State of the Nation Address 2013 News

Posted 18 February 2013 Written by Ciaran Ryan

President Jacob Zuma’s State of the Nation address last night was a scorecard of government achievements over the last 12 months: nearly 200,000 households added to the electricity grid, 675 kilometres of electricity transmission lines rolled out, 85% (or 12,1 million) of households with access to electricity, 98 new schools and R47 billion invested in renewable energy projects.

He commenced his address by bemoaning the country’s lack of economic growth, with GDP expected to average 2,5% this year, down from last year’s 3,1%. "We need growth rates in excess of 5% to create more jobs," said Zuma.

This came in the same week that Adcorp released its latest employment index, showing a 3,2% drop in employment – with a loss of more than 51,000 jobs – in the year to January 2013. A few weeks earlier, government announced it was increasing the minimum farm wage of R105 per day, prompting the lay-off of thousands of farm workers. Foreign investment has been in flight mode since the Marikana massacre last August, when 34 miners lost their lives. Then Anglo Platinum announced it was shutting down most of its Rustenburg operations, igniting heated exchanges between government and mining houses, as well as threats to review their mining licences.

Consulting Engineers South Africa (Cesa) president Naren Bhojaram told Business Day this week that President Zuma should move beyond platitudes about corruption and spell out how he planned to tackle it. He said perceptions about SA with respect to business integrity and corruption "is deteriorating at an alarming rate. The immediate but unfortunate consequence of this is the imminent driving away of foreign investors," Bhojaram is reported to have said.

All this is likely to frustrate government’s New Growth Path, which targets 5 million new jobs by 2020, setting an ambitious target of reducing South Africa's unemployment rate from 27 percent in 2011 to 6 percent by 2030 by creating 11 million new jobs.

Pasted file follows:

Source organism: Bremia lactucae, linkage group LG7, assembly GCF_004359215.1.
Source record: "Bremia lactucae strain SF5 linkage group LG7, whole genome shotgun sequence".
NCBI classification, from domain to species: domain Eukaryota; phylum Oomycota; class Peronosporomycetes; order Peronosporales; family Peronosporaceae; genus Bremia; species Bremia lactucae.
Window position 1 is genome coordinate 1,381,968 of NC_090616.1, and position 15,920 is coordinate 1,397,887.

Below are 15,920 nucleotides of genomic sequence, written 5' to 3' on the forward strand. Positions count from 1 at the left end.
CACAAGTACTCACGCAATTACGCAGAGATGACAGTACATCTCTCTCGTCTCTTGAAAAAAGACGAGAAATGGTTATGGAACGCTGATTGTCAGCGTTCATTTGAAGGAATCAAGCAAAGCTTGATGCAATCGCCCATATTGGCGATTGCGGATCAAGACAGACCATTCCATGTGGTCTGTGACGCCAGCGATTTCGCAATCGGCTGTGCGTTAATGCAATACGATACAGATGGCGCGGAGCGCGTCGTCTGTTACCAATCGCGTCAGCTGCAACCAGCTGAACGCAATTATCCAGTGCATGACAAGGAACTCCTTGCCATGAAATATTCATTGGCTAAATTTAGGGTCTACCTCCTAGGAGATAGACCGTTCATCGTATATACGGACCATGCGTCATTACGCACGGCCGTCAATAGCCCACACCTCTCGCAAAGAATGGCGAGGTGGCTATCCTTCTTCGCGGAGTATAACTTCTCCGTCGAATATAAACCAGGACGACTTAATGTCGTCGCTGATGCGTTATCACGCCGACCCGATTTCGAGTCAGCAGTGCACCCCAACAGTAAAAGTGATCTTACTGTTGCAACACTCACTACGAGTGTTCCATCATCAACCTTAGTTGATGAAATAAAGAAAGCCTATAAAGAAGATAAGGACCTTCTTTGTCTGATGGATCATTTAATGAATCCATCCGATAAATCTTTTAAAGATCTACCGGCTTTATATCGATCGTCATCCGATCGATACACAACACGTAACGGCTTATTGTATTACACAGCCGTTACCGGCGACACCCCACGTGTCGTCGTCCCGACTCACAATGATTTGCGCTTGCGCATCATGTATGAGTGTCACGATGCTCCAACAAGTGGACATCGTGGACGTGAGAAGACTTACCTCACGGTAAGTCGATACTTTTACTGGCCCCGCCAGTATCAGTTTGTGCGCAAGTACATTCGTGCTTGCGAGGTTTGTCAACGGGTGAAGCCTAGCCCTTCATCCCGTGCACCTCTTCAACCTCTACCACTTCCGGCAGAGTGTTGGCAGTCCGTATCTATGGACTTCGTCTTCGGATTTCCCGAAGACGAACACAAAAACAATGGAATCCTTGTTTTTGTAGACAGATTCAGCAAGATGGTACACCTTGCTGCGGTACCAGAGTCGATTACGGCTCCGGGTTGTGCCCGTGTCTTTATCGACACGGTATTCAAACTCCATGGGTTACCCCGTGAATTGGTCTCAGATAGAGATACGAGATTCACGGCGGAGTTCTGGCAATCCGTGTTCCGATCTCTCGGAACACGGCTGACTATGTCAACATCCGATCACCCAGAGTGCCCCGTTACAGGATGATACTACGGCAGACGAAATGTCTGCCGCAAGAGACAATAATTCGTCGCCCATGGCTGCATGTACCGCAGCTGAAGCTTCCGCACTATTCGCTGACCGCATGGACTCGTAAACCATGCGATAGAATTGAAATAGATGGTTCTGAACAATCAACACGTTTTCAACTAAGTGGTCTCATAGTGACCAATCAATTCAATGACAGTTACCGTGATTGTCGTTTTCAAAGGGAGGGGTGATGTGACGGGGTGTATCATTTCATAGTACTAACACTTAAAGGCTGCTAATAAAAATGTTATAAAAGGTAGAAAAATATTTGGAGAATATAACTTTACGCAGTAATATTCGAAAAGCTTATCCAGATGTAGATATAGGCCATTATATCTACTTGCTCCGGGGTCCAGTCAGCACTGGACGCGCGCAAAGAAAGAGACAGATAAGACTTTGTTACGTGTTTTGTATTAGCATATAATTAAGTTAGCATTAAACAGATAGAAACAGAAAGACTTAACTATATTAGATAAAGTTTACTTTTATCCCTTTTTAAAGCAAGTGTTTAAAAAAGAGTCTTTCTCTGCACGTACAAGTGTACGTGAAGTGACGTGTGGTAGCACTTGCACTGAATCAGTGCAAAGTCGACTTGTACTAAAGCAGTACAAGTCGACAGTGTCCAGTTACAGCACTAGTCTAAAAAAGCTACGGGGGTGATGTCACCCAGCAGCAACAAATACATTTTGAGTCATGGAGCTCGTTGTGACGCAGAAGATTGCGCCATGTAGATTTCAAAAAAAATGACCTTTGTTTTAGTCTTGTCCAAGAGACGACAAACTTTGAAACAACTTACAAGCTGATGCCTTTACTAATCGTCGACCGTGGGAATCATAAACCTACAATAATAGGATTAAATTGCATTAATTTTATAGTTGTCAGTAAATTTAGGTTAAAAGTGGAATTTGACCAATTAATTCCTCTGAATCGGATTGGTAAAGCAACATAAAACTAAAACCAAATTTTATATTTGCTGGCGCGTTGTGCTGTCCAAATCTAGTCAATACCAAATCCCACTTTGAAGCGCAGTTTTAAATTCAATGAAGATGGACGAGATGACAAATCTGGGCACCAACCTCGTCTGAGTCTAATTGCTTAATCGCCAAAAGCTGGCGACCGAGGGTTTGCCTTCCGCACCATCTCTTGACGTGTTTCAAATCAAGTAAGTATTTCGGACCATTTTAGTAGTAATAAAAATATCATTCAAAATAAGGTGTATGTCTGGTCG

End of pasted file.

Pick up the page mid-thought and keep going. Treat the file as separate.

No new shift in direction


If business was hoping for a radical shift in favour of economic liberalism, it will be disappointed. Zuma reaffirmed his unwavering belief in the virtue of government intervention: "The past two years have demonstrated that where the state intervenes strongly and consistently, it can turn around key industries that face internal or external threats as has happened in our manufacturing sector.


"We have seen the revitalisation of train and bus production in South Africa, largely because of the drive for local procurement."


The clothing and textiles industry had stabilised after 15 years of falling employment, and several initiatives aimed at promoting youth employment had been implemented.


The President touched on the Marikana massacre, and the range of efforts underway to bring stability and certainty to the mining sector, adding that the "nationalisation debate was laid to rest in December at the ruling party’s national conference."


Zuma pointed to other positive news: life expectancy in South Africa had increased from 56 to 60 years, infant mortality is down, and the planned launch in 2014 of the National Health Insurance Fund.

As far as land claims are concerned, the government was determined to shorten the time it takes to settle claims, and would adopt the "just and equitable" as opposed to the "willing buyer, willing seller" principle in the expedition of claims.


Getting tough on corruption


Then Zuma touched on the subject of corruption. He had, he said, signed 34 proclamations dealing with corruption and criminal proceedings were instituted against 203 people in 67 priority cases under investigation since September 2012. The Asset Forfeiture Unit had seized R541 million in corrupt assets.


This was not the definitive and shrill stand against tender and other forms of corruption that many hoped to hear. Lawson Naidoo of the Council for the Advancement of the South African Constitution last year estimated that tender corruption could cost up to 20% of the country’s GDP. That’s a staggering figure that cries out for action. Bhojaram told Business Day that government was refusing tender assessment reports from professional reports, making tenders easier to manipulate. This, he said, smelt of corruption. Zuma touched briefly on the Competition Commission investigation into corruption in the construction sector, but made little effort to answer the growing clamour over tender corruption.


In response to the Marikana massacre, Zuma measures were now being put in place to ensure that any incidents of violent protest are "acted upon, investigated and prosecuted."


None of this is likely to appease jittery investors. Zuma will be watching anxiously the launch of Ramphele Mamphele’s new political party next week, which some have speculated will peel away a significant percentage of the ANC youth and middle class.


There were the usual bromides to peace in Africa, though no mention of the R1,2 billion cost over five years of stationing troops in Mali. Zuma spoke of narrowing the wealth gap, but even here the enthusiasm was absent. The R206 million cost of upgrades to his mansion at Nkandla knocks the steam out of any crusading verve he may have wanted to put on for show.


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